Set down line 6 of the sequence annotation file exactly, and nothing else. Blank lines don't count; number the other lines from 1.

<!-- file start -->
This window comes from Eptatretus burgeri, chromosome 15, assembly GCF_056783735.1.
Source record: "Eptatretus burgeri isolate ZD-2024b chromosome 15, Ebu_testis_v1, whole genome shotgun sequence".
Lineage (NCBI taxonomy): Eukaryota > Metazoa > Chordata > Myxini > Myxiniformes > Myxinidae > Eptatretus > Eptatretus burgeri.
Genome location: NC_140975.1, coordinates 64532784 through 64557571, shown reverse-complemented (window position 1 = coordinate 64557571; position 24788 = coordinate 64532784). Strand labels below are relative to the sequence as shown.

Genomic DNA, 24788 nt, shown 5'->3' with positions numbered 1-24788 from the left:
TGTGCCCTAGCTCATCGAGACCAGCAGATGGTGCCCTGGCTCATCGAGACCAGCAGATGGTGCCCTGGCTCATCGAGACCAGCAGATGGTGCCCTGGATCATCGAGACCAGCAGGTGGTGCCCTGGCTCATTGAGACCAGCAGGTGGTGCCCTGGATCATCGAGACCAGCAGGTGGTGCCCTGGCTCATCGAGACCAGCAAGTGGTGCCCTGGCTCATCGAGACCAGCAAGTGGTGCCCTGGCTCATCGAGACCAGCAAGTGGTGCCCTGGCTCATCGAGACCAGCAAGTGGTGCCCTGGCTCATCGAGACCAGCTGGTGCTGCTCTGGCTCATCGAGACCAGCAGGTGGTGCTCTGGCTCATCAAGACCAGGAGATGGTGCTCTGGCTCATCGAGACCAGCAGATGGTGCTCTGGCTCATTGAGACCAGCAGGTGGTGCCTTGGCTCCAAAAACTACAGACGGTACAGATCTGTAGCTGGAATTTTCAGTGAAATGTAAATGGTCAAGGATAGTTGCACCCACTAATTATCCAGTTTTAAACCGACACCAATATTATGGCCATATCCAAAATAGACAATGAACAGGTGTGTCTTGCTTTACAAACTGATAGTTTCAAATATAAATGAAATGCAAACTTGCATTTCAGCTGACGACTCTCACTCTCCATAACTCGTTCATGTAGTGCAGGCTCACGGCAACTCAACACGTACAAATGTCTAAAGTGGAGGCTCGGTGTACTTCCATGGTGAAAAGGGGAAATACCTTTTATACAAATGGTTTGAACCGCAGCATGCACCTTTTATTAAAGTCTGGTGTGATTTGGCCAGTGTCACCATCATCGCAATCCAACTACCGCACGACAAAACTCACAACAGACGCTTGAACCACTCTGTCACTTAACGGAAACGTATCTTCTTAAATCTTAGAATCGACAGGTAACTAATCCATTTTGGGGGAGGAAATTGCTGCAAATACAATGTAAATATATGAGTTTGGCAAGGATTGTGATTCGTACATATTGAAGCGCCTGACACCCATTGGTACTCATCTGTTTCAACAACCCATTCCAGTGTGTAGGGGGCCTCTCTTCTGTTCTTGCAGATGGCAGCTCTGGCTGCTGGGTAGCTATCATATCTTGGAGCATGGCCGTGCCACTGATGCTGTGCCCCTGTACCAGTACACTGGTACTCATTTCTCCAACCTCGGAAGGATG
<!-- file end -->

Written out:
TGTGCCCTAGCTCATCGAGACCAGCAGATGGTGCCCTGGCTCATCGAGACCAGCAGATGGTGCCCTGGCTCATCGAGACCAGCAGATGGTGCCCTGGATCATCGAGACCAGCAGGTGGTGCCCTGGCTCATTGAGACCAGCAGGTGGTGCCCTGGATCATCGAGACCAGCAGGTGGTGCCCTGGCTCATCGAGACCAGCAAGTGGTGCCCTGGCTCATCGAGACCAGCAAGTGGTGCCCTGGCTCATCGAGACCAGCAAGTGGTGCCCTGGCTCATCGAGACCAGCAAGTGGTGCCCTGGCTCATCGAGACCAGCTGGTGCTGCTCTGGCTCATCGAGACCAGCAGGTGGTGCTCTGGCTCATCAAGACCAGGAGATGGTGCTCTGGCTCATCGAGACCAGCAGATGGTGCTCTGGCTCATTGAGACCAGCAGGTGGTGCCTTGGCTCCAAAAACTACAGACGGTACAGATCTGTAGCTGGAATTTTCAGTGAAATGTAAATGGTCAAGGATAGTTGCACCCACTAATTATCCAGTTTTAAACCGACACCAATATTATGGCCATATCCAAAATAGACAATGAACAGGTGTGTCTTGCTTTACAAACTGATAGTTTCAAATATAAATGAAATGCAAACTTGCATTTCAGCTGACGACTCTCACTCTCCATAACTCGTTCATGTAGTGCAGGCTCACGGCAACTCAACACGTACAAATGTCTAAAGTGGAGGCTCGGTGTACTTCCATGGTGAAAAGGGGAAATACCTTTTATACAAATGGTTTGAACCGCAGCATGCACCTTTTATTAAAGTCTGGTGTGATTTGGCCAGTGTCACCATCATCGCAATCCAACTACCGCACGACAAAACTCACAACAGACGCTTGAACCACTCTGTCACTTAACGGAAACGTATCTTCTTAAATCTTAGAATCGACAGGTAACTAATCCATTTTGGGGGAGGAAATTGCTGCAAATACAATGTAAATATATGAGTTTGGCAAGGATTGTGATTCGTACATATTGAAGCGCCTGACACCCATTGGTACTCATCTGTTTCAACAACCCATTCCAGTGTGTAGGGGGCCTCTCTTCTGTTCTTGCAGATGGCAGCTCTGGCTGCTGGGTAGCTATCATATCTTGGAGCATGGCCGTGCCACTGATGCTGTGCCCCTGTACCAGTACACTGGTACTCATTTCTCCAACCTCGGAAGGATG